("Me On Food")

AB  2006     2 further

Where You Will Live the Longest

According to a Harvard study, the top seven counties for life expectancy are in Colorado. Is there something magic in the air there? TIME's correspondent from top-ranking Clear Creek County investigates:

It hardly seems coincidental that all seven — Clear Creek, Eagle, Gilpin, Grand, Jackson, Park and Summit — lie either on or near the Continental Divide and are spectacularly beautiful.

AB  2006     7 further

"Time Enough For Counting"

Aaron Brown essentializes poker's game theory frontier in Willmott magazine (a journal of quantitative finance):

A minority of games have "vying" aspects, chances to adjust the stake with impact on the play of the game. Poker is unique as a pure vying game. The outcome is entirely luck. Skill cannot be exercised on the cards, only on the setting of the stake. [...]

[Vying] is the only theoretically interesting popular game. There is interesting work to be done on games like chess and go, but the basic theory is already known. Existing algorithms could play perfectly. But we still have no accepted theory for poker, or bidding in bridge, or Monopoly. [...]

I think the proper way to analyze poker is through derivative accounting. [...]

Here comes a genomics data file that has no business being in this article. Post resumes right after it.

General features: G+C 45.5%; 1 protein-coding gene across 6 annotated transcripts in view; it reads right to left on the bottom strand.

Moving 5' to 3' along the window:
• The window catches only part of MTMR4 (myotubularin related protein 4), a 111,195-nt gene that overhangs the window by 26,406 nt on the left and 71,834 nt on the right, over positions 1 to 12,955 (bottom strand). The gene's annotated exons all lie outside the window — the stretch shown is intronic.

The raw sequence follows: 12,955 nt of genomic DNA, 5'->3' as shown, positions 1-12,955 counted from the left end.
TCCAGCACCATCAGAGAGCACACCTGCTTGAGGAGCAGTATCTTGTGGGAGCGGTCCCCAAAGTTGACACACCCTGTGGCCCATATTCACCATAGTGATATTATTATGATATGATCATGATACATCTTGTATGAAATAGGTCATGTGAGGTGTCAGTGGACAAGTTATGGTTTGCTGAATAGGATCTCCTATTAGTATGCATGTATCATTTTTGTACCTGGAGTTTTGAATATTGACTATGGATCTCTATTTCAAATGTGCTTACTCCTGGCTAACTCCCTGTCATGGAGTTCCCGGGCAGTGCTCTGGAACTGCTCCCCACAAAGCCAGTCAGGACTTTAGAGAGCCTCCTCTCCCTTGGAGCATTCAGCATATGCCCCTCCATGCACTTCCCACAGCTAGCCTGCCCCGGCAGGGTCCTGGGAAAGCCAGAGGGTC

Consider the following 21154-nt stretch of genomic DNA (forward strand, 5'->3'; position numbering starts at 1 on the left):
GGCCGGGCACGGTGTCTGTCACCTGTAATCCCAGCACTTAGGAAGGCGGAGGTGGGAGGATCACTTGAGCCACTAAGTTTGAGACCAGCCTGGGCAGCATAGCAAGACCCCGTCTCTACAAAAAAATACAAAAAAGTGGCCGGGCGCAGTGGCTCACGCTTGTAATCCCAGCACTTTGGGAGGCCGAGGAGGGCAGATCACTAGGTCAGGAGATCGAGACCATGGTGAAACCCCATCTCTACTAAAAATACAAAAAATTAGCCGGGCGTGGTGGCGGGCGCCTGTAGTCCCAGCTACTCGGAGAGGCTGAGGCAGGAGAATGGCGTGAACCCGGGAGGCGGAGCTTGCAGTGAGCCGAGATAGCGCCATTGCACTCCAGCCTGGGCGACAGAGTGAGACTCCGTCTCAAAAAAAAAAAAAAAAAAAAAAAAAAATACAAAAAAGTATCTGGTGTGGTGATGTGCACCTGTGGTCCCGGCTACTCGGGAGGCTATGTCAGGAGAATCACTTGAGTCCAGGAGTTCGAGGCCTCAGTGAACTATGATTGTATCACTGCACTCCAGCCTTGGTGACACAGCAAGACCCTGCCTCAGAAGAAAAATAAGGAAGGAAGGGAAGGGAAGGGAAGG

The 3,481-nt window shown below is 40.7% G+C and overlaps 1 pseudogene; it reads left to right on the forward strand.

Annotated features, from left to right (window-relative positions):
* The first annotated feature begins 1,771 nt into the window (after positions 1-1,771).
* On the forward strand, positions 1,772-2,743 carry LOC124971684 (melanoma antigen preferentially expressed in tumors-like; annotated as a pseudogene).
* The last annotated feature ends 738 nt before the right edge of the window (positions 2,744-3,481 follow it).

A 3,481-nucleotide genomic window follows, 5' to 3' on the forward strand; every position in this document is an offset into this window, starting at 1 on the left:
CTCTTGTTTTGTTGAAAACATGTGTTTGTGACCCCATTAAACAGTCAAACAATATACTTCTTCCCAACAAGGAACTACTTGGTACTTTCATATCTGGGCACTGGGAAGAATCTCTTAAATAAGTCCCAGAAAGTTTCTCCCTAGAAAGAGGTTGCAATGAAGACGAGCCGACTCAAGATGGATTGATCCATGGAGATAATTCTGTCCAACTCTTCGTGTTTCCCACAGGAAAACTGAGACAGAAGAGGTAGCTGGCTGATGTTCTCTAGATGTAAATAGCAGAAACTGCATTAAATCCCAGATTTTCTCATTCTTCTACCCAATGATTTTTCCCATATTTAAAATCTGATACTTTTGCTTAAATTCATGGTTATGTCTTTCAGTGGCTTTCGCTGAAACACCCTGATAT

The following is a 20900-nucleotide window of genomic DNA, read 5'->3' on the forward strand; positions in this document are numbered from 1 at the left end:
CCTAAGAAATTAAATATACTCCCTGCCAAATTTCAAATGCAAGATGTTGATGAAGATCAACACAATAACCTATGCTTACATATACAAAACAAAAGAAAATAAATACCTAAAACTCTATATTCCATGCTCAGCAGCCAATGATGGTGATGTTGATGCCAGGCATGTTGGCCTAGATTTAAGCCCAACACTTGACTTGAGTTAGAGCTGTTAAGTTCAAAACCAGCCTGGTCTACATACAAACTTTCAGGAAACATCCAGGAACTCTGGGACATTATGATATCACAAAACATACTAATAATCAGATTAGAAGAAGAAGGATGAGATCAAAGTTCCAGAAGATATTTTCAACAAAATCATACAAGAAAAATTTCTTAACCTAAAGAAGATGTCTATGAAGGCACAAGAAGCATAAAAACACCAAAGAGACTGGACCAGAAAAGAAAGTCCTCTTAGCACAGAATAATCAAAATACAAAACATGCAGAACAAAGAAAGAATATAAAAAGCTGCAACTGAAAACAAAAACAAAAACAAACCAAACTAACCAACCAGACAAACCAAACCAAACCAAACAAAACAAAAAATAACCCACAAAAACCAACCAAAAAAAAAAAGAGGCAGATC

The only edge you get in poker [from someone who knows your full basic strategy] comes from bluffing. [...]

Poker may be the only activity popularly considered to evidence both masculinity and intelligence.
(nice pdf)

AB  2006     5 further

Our poker morality blogosphere

All-too-typically lashing out against freedom in a world it knows nothing about, the U.S. House yesterday passed an anti-online-gambling bill (exempting the state lotteries...and, um, horse racing, why not). ...Collapse )

Earlier this month, Slate printed the harrowing Lifetime movie of a respected 2+2er supporting his wife and family online. Inspired, a Libertarian economics professor at Harvard blogged the rather obvious Why I Hate Gambling. What's supercool, and the only reason I mention him, is that some REALLY interesting comments rolled in at his place. Here they are:

The best is when Aaron Brown, the author of my beloved The Poker Face of Wall Street(!), swoops in:
Gambling is an older and more powerful economic stimulus than money. Periods of economic innovation are invariably accompanied by explosions of gambling. The legal gambling industry in the United States today is roughly the size of the commercial banking industry. Toss in illegal gambling, gambling in financial markets and non-monetary gambling (e.g. risking one's life) and it would appear to be a significant economic force worthy of study.